Alternatively, one could reject (2). There are two ways to go here. First, one could argue that even if an epistemic community could blamelessly generate criteria that preclude properly basic theistic belief, they may yet be blameworthy if there are non-basic evidential grounds for belief in God with respect to any possible set of blamelessly formed criteria of proper basicality. The problem with this response is that while this may or may not be so, it is the response of one who rejects Plantinga's reformed epistemology.

On the other hand, one might criticize (2) by arguing that an epistemic community could be blameless in not believing in God in a way that's not contrary to the teachings of the apostle Paul. For example, such a community might live in a time or place in which no one has heard of God, in which case the conditions required for properly basic or properly based theistic belief do not obtain in such a community. And perhaps Paul's teachings are compatible with saying that such a community has a legitimate excusing condition for not believing in God.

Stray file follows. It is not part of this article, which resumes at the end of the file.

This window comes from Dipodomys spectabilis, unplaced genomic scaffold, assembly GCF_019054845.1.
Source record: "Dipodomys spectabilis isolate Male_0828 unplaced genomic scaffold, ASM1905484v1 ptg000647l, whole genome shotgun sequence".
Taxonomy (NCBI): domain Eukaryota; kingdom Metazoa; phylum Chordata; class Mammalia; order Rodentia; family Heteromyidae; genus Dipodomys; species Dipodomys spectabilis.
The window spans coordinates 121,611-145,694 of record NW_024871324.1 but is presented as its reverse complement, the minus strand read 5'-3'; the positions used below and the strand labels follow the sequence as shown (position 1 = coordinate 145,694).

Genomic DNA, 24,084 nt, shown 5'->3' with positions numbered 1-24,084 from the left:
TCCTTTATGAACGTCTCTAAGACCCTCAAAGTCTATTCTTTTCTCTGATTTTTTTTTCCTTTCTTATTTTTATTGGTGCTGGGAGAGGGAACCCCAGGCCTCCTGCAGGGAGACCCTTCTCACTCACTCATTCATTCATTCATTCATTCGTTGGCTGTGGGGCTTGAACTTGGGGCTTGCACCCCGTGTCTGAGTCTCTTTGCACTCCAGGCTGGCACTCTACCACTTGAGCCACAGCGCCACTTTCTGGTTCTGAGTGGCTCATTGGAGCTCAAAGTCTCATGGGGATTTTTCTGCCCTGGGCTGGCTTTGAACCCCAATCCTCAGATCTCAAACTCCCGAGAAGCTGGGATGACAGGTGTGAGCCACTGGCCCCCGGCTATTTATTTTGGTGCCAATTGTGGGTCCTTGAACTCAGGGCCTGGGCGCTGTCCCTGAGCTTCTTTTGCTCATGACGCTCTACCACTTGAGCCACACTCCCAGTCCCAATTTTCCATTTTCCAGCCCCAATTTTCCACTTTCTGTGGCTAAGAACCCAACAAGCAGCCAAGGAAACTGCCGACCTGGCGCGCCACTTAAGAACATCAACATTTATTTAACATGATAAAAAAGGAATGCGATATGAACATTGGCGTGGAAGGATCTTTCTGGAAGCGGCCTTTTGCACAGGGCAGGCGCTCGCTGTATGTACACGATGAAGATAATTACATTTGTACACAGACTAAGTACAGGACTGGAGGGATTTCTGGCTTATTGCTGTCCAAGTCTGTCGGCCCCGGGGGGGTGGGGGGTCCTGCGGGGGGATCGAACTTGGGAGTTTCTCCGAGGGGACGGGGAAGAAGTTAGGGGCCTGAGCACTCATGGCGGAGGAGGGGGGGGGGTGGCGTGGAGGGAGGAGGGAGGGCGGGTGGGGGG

However, it seems to me that such a reply requires rejecting the most natural reading of Paul's words in Romans 1: 18-23:

"The wrath of God is being revealed from heaven against all the godlessness and wickedness of men who suppress the truth by their wickedness, since what may be known about God is plain to them, because God has made it plain to them. For since the creation of the world God's invisible qualities—his eternal power and divine nature—have been clearly seen, being understood from what has been made, so that men are without excuse." Furthermore, it's perhaps worth noting that WIlliam Lane Craig agrees with me about the truth of (3) [n.b. add link!]